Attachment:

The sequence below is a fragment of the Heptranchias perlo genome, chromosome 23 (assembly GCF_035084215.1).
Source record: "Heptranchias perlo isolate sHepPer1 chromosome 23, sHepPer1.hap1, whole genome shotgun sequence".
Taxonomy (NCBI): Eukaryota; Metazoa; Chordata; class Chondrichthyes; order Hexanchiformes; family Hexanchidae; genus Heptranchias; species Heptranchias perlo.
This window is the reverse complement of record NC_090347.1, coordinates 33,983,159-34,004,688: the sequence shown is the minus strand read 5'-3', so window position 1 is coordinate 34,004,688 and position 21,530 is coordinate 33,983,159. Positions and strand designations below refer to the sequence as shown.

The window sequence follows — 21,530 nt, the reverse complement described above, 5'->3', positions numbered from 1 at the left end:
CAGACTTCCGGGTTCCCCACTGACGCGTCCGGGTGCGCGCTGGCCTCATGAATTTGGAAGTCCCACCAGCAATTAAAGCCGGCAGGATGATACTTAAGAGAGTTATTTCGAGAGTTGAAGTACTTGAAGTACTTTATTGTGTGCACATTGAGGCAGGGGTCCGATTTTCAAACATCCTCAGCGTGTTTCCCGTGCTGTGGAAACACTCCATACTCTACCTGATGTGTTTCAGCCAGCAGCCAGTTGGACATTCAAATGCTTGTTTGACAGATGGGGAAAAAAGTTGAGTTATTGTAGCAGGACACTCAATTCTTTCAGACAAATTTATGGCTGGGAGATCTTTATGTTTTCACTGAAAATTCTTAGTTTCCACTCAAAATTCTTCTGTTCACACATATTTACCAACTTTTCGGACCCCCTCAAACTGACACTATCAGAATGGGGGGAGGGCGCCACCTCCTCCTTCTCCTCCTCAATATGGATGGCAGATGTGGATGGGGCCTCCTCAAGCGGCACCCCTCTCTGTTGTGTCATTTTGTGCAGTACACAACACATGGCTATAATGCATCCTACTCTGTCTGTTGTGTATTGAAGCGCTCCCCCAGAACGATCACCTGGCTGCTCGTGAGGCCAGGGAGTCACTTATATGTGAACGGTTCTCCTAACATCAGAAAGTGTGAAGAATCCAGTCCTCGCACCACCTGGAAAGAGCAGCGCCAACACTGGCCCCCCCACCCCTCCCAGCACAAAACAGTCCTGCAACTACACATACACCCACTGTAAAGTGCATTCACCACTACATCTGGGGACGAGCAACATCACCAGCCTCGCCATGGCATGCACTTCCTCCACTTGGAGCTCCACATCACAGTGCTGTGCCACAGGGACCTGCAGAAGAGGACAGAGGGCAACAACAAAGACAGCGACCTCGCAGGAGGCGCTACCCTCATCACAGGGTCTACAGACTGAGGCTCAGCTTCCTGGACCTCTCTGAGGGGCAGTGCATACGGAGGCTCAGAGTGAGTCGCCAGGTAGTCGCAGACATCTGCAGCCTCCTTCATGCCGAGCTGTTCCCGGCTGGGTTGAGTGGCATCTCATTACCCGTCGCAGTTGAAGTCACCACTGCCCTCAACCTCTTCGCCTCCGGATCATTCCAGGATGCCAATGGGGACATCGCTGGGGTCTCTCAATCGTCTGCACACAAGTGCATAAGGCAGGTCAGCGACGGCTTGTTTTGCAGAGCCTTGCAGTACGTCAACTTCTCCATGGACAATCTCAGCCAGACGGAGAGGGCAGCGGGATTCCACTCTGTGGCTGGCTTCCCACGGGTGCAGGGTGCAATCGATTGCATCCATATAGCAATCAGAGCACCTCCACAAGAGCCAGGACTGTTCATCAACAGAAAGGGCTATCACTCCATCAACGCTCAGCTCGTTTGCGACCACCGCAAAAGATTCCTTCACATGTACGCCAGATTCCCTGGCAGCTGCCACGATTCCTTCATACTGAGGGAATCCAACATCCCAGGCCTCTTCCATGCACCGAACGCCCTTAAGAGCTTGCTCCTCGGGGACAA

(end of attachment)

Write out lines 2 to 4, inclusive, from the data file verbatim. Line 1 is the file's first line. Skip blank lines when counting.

Source record: "Heptranchias perlo isolate sHepPer1 chromosome 23, sHepPer1.hap1, whole genome shotgun sequence".
Taxonomy (NCBI): Eukaryota; Metazoa; Chordata; class Chondrichthyes; order Hexanchiformes; family Hexanchidae; genus Heptranchias; species Heptranchias perlo.
This window is the reverse complement of record NC_090347.1, coordinates 33,983,159-34,004,688: the sequence shown is the minus strand read 5'-3', so window position 1 is coordinate 34,004,688 and position 21,530 is coordinate 33,983,159. Positions and strand designations below refer to the sequence as shown.